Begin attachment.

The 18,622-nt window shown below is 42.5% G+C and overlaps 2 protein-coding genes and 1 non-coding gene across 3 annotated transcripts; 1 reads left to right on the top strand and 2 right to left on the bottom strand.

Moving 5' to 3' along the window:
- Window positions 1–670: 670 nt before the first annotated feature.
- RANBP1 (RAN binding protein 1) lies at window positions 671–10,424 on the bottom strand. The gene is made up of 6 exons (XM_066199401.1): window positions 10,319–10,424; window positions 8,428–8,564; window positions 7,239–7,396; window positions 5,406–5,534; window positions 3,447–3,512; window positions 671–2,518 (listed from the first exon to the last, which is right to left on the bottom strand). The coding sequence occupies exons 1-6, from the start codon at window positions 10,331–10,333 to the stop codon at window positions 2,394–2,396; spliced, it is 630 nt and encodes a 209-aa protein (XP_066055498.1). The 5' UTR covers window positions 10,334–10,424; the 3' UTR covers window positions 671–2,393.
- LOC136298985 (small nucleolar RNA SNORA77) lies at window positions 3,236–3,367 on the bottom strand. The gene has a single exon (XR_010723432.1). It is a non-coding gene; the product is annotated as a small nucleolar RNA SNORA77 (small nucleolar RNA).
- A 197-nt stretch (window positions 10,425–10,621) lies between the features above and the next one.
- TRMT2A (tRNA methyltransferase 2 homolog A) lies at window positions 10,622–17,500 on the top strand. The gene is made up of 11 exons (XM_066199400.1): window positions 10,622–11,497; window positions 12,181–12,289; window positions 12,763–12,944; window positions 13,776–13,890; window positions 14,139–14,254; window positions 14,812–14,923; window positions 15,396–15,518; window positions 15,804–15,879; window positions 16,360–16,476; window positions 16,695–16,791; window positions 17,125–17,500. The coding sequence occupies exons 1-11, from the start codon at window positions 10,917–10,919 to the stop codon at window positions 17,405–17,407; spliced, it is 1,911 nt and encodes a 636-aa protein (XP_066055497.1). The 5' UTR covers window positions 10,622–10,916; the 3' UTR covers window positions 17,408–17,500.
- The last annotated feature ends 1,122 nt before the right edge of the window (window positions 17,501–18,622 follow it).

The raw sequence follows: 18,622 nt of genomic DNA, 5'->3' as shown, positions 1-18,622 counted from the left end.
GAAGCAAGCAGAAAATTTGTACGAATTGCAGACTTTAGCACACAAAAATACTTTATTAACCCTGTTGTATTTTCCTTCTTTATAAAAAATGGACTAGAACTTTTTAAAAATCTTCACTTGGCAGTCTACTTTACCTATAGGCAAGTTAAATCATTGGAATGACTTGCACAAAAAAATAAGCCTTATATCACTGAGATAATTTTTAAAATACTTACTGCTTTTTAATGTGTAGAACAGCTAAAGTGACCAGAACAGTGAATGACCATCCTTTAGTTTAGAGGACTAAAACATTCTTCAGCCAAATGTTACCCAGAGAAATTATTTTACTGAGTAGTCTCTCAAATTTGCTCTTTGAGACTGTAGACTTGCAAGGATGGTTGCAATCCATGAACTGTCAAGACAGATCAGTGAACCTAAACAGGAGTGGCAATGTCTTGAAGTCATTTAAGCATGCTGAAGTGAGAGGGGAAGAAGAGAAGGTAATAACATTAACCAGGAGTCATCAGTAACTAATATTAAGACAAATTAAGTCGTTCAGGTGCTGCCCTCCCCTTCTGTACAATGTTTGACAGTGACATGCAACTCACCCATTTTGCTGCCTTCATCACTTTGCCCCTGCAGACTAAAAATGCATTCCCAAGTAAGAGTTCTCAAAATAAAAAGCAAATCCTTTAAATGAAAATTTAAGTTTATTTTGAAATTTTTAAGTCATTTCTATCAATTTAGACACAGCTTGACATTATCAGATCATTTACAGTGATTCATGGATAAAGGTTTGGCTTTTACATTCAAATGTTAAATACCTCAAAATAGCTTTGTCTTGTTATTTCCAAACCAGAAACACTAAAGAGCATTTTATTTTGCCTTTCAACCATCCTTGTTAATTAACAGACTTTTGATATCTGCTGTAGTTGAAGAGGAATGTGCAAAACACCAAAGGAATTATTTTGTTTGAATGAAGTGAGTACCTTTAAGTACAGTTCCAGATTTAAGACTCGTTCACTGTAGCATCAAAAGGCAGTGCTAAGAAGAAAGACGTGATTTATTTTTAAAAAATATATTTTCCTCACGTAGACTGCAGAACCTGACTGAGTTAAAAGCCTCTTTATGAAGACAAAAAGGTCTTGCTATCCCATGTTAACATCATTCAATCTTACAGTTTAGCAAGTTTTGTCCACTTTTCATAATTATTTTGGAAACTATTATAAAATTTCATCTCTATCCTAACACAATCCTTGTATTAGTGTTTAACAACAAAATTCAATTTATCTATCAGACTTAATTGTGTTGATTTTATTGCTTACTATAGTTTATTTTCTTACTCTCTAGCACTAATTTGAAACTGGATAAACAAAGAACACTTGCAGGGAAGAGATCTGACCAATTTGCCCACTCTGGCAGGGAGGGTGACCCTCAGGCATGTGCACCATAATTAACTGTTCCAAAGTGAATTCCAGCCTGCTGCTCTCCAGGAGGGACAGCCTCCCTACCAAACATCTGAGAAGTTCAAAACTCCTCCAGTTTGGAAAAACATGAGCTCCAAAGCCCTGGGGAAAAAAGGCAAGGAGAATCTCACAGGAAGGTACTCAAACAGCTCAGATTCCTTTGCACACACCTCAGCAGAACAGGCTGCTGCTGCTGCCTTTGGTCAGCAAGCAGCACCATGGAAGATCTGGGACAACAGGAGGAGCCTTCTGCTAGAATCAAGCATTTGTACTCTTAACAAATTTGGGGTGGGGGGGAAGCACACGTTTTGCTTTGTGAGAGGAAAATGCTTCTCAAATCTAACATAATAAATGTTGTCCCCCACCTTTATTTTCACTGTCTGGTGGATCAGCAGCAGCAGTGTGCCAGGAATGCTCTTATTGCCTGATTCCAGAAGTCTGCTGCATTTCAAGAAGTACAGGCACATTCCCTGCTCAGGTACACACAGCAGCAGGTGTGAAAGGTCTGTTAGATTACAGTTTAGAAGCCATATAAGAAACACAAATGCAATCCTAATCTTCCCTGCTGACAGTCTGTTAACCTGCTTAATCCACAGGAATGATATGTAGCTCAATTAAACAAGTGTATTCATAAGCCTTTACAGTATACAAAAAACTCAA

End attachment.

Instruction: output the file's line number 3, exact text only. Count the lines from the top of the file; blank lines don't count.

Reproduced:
- Window positions 1–670: 670 nt before the first annotated feature.